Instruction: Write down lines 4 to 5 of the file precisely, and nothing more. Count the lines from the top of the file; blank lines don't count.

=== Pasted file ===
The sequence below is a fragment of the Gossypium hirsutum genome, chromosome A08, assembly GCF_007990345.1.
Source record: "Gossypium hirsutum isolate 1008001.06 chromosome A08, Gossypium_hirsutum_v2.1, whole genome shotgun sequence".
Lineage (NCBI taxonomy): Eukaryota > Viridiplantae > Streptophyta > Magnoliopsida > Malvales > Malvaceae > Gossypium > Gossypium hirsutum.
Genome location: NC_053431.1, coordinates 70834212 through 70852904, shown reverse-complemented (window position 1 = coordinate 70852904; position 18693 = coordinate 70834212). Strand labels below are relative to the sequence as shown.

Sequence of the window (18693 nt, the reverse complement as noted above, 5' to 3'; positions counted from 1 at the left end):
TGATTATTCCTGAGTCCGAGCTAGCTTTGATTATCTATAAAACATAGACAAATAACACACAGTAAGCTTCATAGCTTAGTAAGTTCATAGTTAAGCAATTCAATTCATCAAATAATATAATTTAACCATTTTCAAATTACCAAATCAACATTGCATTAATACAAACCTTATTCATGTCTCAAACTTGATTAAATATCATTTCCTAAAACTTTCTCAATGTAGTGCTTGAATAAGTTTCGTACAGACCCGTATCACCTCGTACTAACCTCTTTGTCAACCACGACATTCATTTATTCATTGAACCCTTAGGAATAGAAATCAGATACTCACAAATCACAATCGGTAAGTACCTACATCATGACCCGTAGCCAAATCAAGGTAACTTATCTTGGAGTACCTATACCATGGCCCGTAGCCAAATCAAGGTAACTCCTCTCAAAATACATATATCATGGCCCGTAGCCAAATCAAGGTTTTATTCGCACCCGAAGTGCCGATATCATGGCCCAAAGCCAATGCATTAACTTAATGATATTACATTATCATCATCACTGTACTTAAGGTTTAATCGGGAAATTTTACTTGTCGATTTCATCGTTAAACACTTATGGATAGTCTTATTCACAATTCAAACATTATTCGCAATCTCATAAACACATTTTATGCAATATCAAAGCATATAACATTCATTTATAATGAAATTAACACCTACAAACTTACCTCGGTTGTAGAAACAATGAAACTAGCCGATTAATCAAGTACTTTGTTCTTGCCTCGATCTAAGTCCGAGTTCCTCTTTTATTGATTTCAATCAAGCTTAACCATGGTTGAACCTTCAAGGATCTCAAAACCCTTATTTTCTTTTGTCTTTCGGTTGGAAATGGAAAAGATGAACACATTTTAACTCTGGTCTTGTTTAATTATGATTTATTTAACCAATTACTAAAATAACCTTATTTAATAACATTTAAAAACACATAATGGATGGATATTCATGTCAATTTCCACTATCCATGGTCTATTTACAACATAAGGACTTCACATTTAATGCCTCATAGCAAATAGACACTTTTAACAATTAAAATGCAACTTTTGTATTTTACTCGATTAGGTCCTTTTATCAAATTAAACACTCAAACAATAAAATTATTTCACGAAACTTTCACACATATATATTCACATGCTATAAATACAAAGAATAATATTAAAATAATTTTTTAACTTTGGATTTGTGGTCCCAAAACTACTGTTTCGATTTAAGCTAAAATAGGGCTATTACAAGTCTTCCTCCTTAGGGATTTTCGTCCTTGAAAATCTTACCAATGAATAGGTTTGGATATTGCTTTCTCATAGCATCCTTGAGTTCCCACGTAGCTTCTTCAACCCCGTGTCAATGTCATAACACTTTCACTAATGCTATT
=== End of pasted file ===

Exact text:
Genome location: NC_053431.1, coordinates 70834212 through 70852904, shown reverse-complemented (window position 1 = coordinate 70852904; position 18693 = coordinate 70834212). Strand labels below are relative to the sequence as shown.

Sequence of the window (18693 nt, the reverse complement as noted above, 5' to 3'; positions counted from 1 at the left end):